Prerenal azotemia in congestive heart failure.

University of California San Diego, San Diego, Calif., USA.
Contributions to nephrology (Impact Factor: 1.53). 01/2010; 164:79-87. DOI: 10.1159/000313723
Source: PubMed

ABSTRACT Prerenal failure is used to designate a reversible form of acute renal dysfunction. However, the terminology encompasses different conditions that vary considerably. The Acute Kidney Injury Network group has recently standardized the acute kidney injury (AKI) definition and classification system; however, these criteria have not determined specific diagnostic criteria to classify prerenal conditions. The difference in the pathophysiology and manifestations of prerenal failure suggests that our current approach needs to be revaluated. Several mechanisms are recognized as contributory to development of a prerenal state associated with cardiac failure. Because of the broad differences in patients' reserve capacity and functional status, prerenal states may be triggered at different time points during the course of the disease. Prerenal state needs to be classified depending on the underlying capacity for compensation, the nature, timing of the insult and the adaptation to chronic comorbidities. Current diagnosis of prerenal conditions is relatively insensitive and would benefit from additional research to define and classify the condition. Identification of high-risk states and high-risk processes associated with the use of new biomarkers for AKI will provide new tools to distinguish between the prerenal and established AKI. Achieving a consensus definition for prerenal syndrome will allow physicians to describe treatments and interventions as well as conduct and compare epidemiological studies in order to better describe the implications of this syndrome.

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    ABSTRACT: Acute kidney injury (AKI) occurs frequently in critical patients, but its clinical relevance has not been determined in decompensated heart failure (DHF). To study the occurrence and prognostic value of AKI in patients with DHF and to compare the clinical and laboratory characteristics and in-hospital mortality with those without AKI. Prospective study of 85 patients hospitalized in intensive care unit (ICU) with DHF from March 2010 to February 2011. Diagnosis of heart failure (HF) was established using the Boston criteria (scale > 8) and additional tests, and AKI was defined using the AKIN classification. Patients data with and without AKI were compared using Student's t-test, chi-squared statistic and multiple logistic regression, considering statistically significant p < 0.05. Most patients were male (55%), valvular disease was the main etiology of HF (42.4%), and inadequate medication was the main cause of decompensation (22.4%). AKI occurred in 76.5% of patients (4.7% stage 1, 32.9% stage 2 and 38.8% stage 3). Patients were more anemic (p = 0.01) and had over 60 years (p = 0.02) in the AKI-group when compared to control. All patients with chronic kidney failure developed AKI. The duration of ICU stay was longer for the AKI group (group AKI 8.8 ± 6.6 days; group non-AKI 4 ± 1.4 days, p < 0.01). In-hospital mortality rate was higher in patients with AKI (p = 0.04), especially in stage 3 (p < 0.01). The duration of ICU stay was an independent predictor of AKI (p = 0.02). Only AKI was considered as independent predictor of mortality in this group (p = 0,05). AKI is frequent in DHF, especially in advanced stages, in the elderly and patients with chronic kidney disease, and was associated with longer hospitalization and higher mortality rate.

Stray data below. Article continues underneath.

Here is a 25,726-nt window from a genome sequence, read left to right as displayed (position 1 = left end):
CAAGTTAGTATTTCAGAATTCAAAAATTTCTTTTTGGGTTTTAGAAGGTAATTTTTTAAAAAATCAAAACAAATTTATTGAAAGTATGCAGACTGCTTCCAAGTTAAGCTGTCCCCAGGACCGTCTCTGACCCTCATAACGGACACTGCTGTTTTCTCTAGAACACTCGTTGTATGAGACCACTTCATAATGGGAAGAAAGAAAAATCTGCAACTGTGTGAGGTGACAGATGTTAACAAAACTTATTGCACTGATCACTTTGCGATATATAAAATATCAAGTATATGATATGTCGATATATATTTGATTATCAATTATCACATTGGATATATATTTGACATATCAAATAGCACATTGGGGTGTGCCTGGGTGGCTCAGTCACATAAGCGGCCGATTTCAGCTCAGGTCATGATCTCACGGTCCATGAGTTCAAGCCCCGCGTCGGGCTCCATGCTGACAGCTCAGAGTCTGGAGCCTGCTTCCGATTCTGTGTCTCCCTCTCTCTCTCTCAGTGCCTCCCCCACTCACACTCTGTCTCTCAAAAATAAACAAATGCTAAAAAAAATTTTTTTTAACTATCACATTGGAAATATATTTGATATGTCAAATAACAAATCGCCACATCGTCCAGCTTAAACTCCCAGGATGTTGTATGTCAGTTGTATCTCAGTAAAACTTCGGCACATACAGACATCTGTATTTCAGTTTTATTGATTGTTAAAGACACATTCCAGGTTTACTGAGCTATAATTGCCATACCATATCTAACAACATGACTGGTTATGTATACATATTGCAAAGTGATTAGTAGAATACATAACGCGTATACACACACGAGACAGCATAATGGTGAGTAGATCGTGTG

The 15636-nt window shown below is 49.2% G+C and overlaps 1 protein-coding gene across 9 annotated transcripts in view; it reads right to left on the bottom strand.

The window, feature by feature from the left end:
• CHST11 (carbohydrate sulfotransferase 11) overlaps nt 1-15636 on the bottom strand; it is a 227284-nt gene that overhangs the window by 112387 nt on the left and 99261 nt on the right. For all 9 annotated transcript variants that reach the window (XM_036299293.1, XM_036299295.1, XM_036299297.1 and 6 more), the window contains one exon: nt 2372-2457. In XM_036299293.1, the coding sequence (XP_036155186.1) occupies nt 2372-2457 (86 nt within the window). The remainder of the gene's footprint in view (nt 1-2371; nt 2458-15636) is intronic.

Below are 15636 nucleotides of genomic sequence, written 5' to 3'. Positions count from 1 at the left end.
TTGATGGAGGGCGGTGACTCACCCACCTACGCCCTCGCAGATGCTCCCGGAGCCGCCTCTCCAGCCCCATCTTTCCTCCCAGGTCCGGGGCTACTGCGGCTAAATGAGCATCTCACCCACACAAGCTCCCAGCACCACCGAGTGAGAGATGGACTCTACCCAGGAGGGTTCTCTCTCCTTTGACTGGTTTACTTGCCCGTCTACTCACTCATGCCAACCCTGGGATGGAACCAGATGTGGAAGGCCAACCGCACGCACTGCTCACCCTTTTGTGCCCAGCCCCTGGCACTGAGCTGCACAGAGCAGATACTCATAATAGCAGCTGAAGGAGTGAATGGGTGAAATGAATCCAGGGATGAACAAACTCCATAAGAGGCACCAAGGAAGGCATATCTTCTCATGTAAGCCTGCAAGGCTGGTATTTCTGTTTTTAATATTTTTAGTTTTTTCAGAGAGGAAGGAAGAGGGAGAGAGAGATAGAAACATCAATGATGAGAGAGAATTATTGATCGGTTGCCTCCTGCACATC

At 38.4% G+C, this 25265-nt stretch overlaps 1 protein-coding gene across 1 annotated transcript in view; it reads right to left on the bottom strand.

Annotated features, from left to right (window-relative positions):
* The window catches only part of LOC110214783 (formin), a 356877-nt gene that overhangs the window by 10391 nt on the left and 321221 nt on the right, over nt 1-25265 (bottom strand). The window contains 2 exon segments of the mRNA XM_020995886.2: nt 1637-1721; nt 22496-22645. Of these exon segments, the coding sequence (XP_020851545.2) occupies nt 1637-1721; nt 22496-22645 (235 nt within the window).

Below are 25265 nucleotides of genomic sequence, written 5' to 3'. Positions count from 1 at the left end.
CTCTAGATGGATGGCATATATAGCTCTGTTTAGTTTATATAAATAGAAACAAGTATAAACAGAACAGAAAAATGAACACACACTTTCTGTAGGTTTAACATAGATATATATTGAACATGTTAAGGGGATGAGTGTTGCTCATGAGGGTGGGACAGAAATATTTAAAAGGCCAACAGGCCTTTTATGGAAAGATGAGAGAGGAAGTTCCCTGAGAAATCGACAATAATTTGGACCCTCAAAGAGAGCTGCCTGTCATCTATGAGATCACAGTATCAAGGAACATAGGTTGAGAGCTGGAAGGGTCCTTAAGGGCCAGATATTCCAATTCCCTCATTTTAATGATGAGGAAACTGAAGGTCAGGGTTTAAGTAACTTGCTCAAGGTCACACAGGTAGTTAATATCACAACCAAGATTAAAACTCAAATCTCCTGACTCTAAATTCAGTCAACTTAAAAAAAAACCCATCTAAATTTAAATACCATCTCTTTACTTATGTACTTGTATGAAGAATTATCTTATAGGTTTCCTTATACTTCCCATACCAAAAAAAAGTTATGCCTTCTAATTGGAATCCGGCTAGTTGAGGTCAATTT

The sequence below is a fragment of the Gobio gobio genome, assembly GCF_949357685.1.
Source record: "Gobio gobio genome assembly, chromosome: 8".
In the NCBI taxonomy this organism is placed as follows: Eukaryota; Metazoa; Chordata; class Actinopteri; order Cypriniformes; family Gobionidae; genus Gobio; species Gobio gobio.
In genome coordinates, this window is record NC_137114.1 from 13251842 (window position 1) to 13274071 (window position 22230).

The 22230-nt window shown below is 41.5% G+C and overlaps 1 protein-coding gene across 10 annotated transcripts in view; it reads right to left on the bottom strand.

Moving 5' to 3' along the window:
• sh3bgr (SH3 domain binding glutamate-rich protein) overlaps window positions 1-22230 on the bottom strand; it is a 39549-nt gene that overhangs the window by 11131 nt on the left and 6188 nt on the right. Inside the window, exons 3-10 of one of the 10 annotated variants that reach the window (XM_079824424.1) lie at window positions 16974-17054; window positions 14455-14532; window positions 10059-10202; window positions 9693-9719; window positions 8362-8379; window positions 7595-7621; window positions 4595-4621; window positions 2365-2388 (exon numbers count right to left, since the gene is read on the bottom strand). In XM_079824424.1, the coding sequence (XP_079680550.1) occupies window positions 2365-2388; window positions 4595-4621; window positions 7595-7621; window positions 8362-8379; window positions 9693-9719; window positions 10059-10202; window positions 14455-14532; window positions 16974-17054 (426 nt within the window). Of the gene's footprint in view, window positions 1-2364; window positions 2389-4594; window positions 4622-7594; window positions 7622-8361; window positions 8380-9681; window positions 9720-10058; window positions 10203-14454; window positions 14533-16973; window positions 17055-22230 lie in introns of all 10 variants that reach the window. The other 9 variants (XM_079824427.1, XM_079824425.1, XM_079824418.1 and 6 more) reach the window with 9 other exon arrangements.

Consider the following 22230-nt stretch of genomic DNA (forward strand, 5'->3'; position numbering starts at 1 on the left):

Jornal Brasileiro de Nefrologia 06/2012; 34(2):122-9.

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